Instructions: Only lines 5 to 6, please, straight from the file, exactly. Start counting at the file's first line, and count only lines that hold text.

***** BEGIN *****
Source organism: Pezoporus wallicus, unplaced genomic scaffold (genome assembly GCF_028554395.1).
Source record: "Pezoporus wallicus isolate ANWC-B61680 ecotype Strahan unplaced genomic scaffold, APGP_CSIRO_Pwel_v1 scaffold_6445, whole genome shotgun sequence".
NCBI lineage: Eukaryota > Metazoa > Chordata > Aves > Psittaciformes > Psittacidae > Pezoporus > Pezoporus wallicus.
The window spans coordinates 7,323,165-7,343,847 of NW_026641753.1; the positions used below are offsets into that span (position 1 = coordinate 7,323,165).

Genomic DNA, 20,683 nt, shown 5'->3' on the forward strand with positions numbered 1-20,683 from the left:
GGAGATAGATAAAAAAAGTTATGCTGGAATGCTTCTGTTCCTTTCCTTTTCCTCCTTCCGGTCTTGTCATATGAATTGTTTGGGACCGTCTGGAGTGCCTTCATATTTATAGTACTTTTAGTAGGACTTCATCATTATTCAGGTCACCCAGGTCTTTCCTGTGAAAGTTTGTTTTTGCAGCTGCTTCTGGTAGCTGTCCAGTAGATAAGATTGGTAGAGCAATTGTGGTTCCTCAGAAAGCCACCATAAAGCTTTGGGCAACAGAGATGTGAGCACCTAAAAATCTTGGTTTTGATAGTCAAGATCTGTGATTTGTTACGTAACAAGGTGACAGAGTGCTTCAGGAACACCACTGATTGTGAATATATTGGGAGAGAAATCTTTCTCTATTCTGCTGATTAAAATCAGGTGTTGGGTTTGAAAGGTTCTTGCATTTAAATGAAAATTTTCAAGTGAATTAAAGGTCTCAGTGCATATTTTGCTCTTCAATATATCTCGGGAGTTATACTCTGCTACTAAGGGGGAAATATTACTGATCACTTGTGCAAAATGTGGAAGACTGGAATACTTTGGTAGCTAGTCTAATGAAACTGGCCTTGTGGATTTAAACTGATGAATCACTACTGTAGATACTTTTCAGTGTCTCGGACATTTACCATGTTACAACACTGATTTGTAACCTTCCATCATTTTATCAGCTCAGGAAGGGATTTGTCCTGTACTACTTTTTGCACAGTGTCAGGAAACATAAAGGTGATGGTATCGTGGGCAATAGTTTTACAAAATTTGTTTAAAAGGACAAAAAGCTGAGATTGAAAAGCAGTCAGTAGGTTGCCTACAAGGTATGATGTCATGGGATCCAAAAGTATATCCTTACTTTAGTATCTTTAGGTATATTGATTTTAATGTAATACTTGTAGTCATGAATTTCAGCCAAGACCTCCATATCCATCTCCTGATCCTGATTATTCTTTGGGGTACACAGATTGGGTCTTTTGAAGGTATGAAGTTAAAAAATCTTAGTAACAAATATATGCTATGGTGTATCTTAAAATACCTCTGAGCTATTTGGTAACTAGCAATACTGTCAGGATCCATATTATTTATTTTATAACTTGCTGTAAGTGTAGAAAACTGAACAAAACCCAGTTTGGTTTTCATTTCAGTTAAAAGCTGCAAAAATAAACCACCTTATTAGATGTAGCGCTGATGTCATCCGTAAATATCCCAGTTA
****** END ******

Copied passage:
Genomic DNA, 20,683 nt, shown 5'->3' on the forward strand with positions numbered 1-20,683 from the left:
GGAGATAGATAAAAAAAGTTATGCTGGAATGCTTCTGTTCCTTTCCTTTTCCTCCTTCCGGTCTTGTCATATGAATTGTTTGGGACCGTCTGGAGTGCCTTCATATTTATAGTACTTTTAGTAGGACTTCATCATTATTCAGGTCACCCAGGTCTTTCCTGTGAAAGTTTGTTTTTGCAGCTGCTTCTGGTAGCTGTCCAGTAGATAAGATTGGTAGAGCAATTGTGGTTCCTCAGAAAGCCACCATAAAGCTTTGGGCAACAGAGATGTGAGCACCTAAAAATCTTGGTTTTGATAGTCAAGATCTGTGATTTGTTACGTAACAAGGTGACAGAGTGCTTCAGGAACACCACTGATTGTGAATATATTGGGAGAGAAATCTTTCTCTATTCTGCTGATTAAAATCAGGTGTTGGGTTTGAAAGGTTCTTGCATTTAAATGAAAATTTTCAAGTGAATTAAAGGTCTCAGTGCATATTTTGCTCTTCAATATATCTCGGGAGTTATACTCTGCTACTAAGGGGGAAATATTACTGATCACTTGTGCAAAATGTGGAAGACTGGAATACTTTGGTAGCTAGTCTAATGAAACTGGCCTTGTGGATTTAAACTGATGAATCACTACTGTAGATACTTTTCAGTGTCTCGGACATTTACCATGTTACAACACTGATTTGTAACCTTCCATCATTTTATCAGCTCAGGAAGGGATTTGTCCTGTACTACTTTTTGCACAGTGTCAGGAAACATAAAGGTGATGGTATCGTGGGCAATAGTTTTACAAAATTTGTTTAAAAGGACAAAAAGCTGAGATTGAAAAGCAGTCAGTAGGTTGCCTACAAGGTATGATGTCATGGGATCCAAAAGTATATCCTTACTTTAGTATCTTTAGGTATATTGATTTTAATGTAATACTTGTAGTCATGAATTTCAGCCAAGACCTCCATATCCATCTCCTGATCCTGATTATTCTTTGGGGTACACAGATTGGGTCTTTTGAAGGTATGAAGTTAAAAAATCTTAGTAACAAATATATGCTATGGTGTATCTTAAAATACCTCTGAGCTATTTGGTAACTAGCAATACTGTCAGGATCCATATTATTTATTTTATAACTTGCTGTAAGTGTAGAAAACTGAACAAAACCCAGTTTGGTTTTCATTTCAGTTAAAAGCTGCAAAAATAAACCACCTTATTAGATGTAGCGCTGATGTCATCCGTAAATATCCCAGTTA